TOKYO, April 22 (Reuters) - Japan's benchmark Nikkei index climbed to an 11-1/2 week high after the U.S. dollar rose above 110 yen for the first time since April 6, lifting a broad swath of shares that benefit from a weaker yen.
The Nikkei share average rose for a fourth straight day to end the day 1.2 percent higher at 17,572.49, its highest since February 2. Japan's benchmark index ended the week more than 4 percent higher.
A broad range of shares that included banking and securities rose sharply following a late afternoon Bloomberg report that the Bank of Japan is considering applying negative rates to its lending program for financial institutions, which helped push the yen to its lowest point since April 6.
"It's an indication that this market is a bit frozen that it was shocked higher so easily by this news report," said Stefan Worrall, director of Japan equity sales at Credit Suisse.
The U.S. dollar's climb above 110 yen breached what has been seen for weeks as a key level necessary for a sustained rebound, according to Worrall and other market participants.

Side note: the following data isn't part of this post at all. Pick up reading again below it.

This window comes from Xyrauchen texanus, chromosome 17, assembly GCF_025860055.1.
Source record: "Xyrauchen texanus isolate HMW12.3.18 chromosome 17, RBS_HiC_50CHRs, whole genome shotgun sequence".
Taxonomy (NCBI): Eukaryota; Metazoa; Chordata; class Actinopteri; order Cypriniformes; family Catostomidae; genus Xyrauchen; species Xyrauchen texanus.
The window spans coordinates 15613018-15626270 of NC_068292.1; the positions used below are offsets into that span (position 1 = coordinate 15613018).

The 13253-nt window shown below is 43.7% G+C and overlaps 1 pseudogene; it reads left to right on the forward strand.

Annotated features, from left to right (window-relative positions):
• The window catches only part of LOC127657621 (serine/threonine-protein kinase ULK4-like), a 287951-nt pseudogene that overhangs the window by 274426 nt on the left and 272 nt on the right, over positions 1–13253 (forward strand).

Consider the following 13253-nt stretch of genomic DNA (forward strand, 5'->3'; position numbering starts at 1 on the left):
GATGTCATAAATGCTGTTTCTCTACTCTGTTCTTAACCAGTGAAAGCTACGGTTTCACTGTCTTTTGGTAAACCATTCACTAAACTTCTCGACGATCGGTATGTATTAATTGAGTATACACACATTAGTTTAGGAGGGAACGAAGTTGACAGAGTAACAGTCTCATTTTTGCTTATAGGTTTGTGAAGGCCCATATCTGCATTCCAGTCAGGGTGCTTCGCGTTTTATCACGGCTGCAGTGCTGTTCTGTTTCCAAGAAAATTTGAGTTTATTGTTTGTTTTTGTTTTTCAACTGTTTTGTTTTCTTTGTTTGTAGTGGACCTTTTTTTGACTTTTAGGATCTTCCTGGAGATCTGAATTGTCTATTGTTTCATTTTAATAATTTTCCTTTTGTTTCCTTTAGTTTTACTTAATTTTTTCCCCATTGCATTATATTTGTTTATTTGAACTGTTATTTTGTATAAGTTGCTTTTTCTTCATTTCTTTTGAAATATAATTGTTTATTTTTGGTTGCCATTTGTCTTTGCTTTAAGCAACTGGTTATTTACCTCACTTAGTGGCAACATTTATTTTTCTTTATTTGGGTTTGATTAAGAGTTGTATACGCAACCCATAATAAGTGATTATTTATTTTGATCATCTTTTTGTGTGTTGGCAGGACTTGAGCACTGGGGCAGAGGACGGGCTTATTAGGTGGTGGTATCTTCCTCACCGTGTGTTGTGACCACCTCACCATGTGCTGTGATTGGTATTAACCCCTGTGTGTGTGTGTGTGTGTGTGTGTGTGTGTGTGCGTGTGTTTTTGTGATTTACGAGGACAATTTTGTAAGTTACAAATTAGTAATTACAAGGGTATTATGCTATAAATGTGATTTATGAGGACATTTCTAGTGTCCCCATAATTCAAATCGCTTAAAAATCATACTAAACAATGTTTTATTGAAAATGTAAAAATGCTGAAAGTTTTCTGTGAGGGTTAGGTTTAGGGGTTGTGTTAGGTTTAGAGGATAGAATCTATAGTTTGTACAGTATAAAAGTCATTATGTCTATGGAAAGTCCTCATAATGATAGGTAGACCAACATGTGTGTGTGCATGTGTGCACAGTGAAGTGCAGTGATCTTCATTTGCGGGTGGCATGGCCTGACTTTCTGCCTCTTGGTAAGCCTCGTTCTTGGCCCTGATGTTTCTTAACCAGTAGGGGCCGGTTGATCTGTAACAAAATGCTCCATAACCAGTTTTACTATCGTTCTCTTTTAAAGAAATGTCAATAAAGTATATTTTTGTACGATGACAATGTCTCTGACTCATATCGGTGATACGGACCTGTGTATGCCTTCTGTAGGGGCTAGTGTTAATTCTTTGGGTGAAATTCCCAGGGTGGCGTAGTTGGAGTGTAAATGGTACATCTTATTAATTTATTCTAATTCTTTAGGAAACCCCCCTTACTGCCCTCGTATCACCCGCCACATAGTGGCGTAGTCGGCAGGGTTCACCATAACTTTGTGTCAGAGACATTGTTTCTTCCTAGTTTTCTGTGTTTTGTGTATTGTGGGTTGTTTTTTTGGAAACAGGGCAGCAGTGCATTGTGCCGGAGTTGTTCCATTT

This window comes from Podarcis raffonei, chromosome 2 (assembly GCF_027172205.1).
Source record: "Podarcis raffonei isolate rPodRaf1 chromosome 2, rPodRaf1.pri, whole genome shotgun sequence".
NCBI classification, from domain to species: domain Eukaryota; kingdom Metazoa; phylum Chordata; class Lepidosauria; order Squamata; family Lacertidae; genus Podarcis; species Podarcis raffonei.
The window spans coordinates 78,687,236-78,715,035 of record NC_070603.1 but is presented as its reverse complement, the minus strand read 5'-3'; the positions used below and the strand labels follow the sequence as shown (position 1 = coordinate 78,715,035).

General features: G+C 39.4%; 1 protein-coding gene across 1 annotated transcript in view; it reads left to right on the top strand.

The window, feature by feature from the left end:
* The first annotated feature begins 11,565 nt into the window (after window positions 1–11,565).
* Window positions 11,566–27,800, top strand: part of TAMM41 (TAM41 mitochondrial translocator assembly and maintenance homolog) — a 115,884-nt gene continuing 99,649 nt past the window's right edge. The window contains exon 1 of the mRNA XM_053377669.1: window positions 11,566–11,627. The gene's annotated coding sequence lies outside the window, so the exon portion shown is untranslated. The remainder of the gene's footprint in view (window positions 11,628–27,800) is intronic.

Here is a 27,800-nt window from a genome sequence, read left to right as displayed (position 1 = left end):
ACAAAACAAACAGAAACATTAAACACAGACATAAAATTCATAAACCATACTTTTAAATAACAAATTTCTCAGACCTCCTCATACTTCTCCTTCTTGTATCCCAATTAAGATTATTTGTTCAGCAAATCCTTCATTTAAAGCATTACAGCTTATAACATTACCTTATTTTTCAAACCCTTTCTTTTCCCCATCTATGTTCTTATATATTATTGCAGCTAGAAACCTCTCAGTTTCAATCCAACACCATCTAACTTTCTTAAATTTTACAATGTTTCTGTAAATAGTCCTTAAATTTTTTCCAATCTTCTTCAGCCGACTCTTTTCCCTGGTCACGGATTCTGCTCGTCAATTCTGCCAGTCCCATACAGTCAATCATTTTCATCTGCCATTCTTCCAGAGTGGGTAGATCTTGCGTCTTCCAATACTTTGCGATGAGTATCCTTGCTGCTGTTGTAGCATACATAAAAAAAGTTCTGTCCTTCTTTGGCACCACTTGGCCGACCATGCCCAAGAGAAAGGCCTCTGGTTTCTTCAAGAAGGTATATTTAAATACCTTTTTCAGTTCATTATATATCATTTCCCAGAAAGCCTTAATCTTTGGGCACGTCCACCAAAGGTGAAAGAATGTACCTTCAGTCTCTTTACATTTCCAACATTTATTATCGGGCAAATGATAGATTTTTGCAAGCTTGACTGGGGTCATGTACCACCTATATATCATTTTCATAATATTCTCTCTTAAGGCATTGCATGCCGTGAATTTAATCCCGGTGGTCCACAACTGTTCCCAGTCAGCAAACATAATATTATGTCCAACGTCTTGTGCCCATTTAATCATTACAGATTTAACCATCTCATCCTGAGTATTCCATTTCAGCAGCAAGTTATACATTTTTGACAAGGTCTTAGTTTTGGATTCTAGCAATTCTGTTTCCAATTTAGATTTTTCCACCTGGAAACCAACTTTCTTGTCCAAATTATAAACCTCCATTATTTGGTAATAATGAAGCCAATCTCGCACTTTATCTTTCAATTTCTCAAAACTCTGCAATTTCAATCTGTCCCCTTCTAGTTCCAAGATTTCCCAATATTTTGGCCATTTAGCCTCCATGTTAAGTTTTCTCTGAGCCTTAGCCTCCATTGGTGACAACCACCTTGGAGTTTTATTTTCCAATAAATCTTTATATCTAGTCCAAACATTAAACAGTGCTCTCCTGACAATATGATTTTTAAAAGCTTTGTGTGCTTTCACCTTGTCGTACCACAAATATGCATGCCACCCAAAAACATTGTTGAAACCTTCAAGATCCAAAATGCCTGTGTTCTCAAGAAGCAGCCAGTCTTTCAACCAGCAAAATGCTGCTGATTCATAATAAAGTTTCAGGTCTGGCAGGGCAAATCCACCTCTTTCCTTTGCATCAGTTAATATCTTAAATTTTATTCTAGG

During the morning session, Japanese stocks had edged down after a dip in oil prices and disappointing U.S. corporate earnings.
Mitsubishi Motors Corp ended the day 13.6 percent lower as it continued to struggle with an unfolding scandal that erupted after the automaker said on Wednesday afternoon that it had overstated the fuel efficiency of 625,000 cars sold in Japan.
The broader Topix climbed 1 percent to an 11-1/2 week high and closed at 1,407.50 with all but six of its 33 subindexes in positive territory. The index ended the week more than three percent higher.
The JPX-Nikkei Index 400 gained 1.1 percent to 12,753.05. (Reporting by Joshua Hunt; Editing by Shri Navaratnam and Eric Meijer)